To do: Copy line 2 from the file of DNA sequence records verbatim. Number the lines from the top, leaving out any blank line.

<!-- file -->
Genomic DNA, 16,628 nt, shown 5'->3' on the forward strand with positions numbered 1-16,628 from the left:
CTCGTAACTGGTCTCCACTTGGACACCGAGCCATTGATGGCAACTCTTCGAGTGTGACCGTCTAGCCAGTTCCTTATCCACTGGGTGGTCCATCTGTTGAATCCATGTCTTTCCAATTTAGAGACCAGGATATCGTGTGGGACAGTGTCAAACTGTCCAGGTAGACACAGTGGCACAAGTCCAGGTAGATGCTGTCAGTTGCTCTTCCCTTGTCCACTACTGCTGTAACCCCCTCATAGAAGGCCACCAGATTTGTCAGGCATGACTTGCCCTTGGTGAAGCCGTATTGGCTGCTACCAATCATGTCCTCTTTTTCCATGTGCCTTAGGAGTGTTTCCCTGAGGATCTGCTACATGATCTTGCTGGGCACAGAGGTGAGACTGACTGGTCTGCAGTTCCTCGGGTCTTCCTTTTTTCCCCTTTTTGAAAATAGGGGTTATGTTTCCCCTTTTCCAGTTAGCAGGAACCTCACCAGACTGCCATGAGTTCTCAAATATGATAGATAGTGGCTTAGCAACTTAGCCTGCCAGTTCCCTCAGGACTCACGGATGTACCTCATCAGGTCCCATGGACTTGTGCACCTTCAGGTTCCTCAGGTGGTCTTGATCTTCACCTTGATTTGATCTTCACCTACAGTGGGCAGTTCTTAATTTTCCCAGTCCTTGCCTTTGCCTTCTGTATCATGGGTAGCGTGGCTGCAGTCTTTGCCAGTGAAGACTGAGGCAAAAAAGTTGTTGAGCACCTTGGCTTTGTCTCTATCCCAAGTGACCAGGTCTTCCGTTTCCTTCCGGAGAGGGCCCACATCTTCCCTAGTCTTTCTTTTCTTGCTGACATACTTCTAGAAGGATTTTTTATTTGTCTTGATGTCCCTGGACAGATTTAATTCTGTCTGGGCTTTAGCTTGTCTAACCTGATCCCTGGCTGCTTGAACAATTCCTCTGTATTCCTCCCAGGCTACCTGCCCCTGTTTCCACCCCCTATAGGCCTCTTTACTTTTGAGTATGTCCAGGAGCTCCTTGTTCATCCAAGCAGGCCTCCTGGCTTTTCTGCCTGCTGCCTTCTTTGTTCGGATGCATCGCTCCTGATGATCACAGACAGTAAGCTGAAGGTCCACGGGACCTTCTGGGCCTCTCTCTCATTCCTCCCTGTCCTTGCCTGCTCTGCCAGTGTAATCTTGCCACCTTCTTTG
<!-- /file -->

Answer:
CTCGTAACTGGTCTCCACTTGGACACCGAGCCATTGATGGCAACTCTTCGAGTGTGACCGTCTAGCCAGTTCCTTATCCACTGGGTGGTCCATCTGTTGAATCCATGTCTTTCCAATTTAGAGACCAGGATATCGTGTGGGACAGTGTCAAACTGTCCAGGTAGACACAGTGGCACAAGTCCAGGTAGATGCTGTCAGTTGCTCTTCCCTTGTCCACTACTGCTGTAACCCCCTCATAGAAGGCCACCAGATTTGTCAGGCATGACTTGCCCTTGGTGAAGCCGTATTGGCTGCTACCAATCATGTCCTCTTTTTCCATGTGCCTTAGGAGTGTTTCCCTGAGGATCTGCTACATGATCTTGCTGGGCACAGAGGTGAGACTGACTGGTCTGCAGTTCCTCGGGTCTTCCTTTTTTCCCCTTTTTGAAAATAGGGGTTATGTTTCCCCTTTTCCAGTTAGCAGGAACCTCACCAGACTGCCATGAGTTCTCAAATATGATAGATAGTGGCTTAGCAACTTAGCCTGCCAGTTCCCTCAGGACTCACGGATGTACCTCATCAGGTCCCATGGACTTGTGCACCTTCAGGTTCCTCAGGTGGTCTTGATCTTCACCTTGATTTGATCTTCACCTACAGTGGGCAGTTCTTAATTTTCCCAGTCCTTGCCTTTGCCTTCTGTATCATGGGTAGCGTGGCTGCAGTCTTTGCCAGTGAAGACTGAGGCAAAAAAGTTGTTGAGCACCTTGGCTTTGTCTCTATCCCAAGTGACCAGGTCTTCCGTTTCCTTCCGGAGAGGGCCCACATCTTCCCTAGTCTTTCTTTTCTTGCTGACATACTTCTAGAAGGATTTTTTATTTGTCTTGATGTCCCTGGACAGATTTAATTCTGTCTGGGCTTTAGCTTGTCTAACCTGATCCCTGGCTGCTTGAACAATTCCTCTGTATTCCTCCCAGGCTACCTGCCCCTGTTTCCACCCCCTATAGGCCTCTTTACTTTTGAGTATGTCCAGGAGCTCCTTGTTCATCCAAGCAGGCCTCCTGGCTTTTCTGCCTGCTGCCTTCTTTGTTCGGATGCATCGCTCCTGATGATCACAGACAGTAAGCTGAAGGTCCACGGGACCTTCTGGGCCTCTCTCTCATTCCTCCCTGTCCTTGCCTGCTCTGCCAGTGTAATCTTGCCACCTTCTTTG